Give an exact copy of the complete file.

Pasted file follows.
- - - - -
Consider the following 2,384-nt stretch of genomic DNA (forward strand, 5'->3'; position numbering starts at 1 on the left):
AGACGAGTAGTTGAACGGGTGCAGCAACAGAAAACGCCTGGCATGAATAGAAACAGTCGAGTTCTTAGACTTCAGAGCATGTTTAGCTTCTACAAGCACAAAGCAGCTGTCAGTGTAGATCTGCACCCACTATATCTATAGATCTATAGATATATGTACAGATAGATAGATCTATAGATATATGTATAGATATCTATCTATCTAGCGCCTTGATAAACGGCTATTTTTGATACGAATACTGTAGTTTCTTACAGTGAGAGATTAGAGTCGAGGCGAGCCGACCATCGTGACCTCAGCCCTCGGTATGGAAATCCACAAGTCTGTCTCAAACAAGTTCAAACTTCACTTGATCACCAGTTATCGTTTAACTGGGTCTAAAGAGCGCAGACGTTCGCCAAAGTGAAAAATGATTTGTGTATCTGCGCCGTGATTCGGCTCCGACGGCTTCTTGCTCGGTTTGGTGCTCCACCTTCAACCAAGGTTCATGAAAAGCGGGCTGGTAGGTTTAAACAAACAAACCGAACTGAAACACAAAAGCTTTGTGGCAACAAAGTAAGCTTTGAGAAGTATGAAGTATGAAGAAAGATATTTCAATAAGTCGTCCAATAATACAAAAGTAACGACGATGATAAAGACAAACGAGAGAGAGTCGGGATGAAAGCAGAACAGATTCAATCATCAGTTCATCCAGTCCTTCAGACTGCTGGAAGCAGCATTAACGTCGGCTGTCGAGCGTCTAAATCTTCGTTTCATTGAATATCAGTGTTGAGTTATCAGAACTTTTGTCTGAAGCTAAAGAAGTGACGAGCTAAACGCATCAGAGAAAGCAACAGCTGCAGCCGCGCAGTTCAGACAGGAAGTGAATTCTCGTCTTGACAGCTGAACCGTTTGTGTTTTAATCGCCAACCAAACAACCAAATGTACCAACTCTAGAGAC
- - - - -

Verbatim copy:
Consider the following 2,384-nt stretch of genomic DNA (forward strand, 5'->3'; position numbering starts at 1 on the left):
AGACGAGTAGTTGAACGGGTGCAGCAACAGAAAACGCCTGGCATGAATAGAAACAGTCGAGTTCTTAGACTTCAGAGCATGTTTAGCTTCTACAAGCACAAAGCAGCTGTCAGTGTAGATCTGCACCCACTATATCTATAGATCTATAGATATATGTACAGATAGATAGATCTATAGATATATGTATAGATATCTATCTATCTAGCGCCTTGATAAACGGCTATTTTTGATACGAATACTGTAGTTTCTTACAGTGAGAGATTAGAGTCGAGGCGAGCCGACCATCGTGACCTCAGCCCTCGGTATGGAAATCCACAAGTCTGTCTCAAACAAGTTCAAACTTCACTTGATCACCAGTTATCGTTTAACTGGGTCTAAAGAGCGCAGACGTTCGCCAAAGTGAAAAATGATTTGTGTATCTGCGCCGTGATTCGGCTCCGACGGCTTCTTGCTCGGTTTGGTGCTCCACCTTCAACCAAGGTTCATGAAAAGCGGGCTGGTAGGTTTAAACAAACAAACCGAACTGAAACACAAAAGCTTTGTGGCAACAAAGTAAGCTTTGAGAAGTATGAAGTATGAAGAAAGATATTTCAATAAGTCGTCCAATAATACAAAAGTAACGACGATGATAAAGACAAACGAGAGAGAGTCGGGATGAAAGCAGAACAGATTCAATCATCAGTTCATCCAGTCCTTCAGACTGCTGGAAGCAGCATTAACGTCGGCTGTCGAGCGTCTAAATCTTCGTTTCATTGAATATCAGTGTTGAGTTATCAGAACTTTTGTCTGAAGCTAAAGAAGTGACGAGCTAAACGCATCAGAGAAAGCAACAGCTGCAGCCGCGCAGTTCAGACAGGAAGTGAATTCTCGTCTTGACAGCTGAACCGTTTGTGTTTTAATCGCCAACCAAACAACCAAATGTACCAACTCTAGAGAC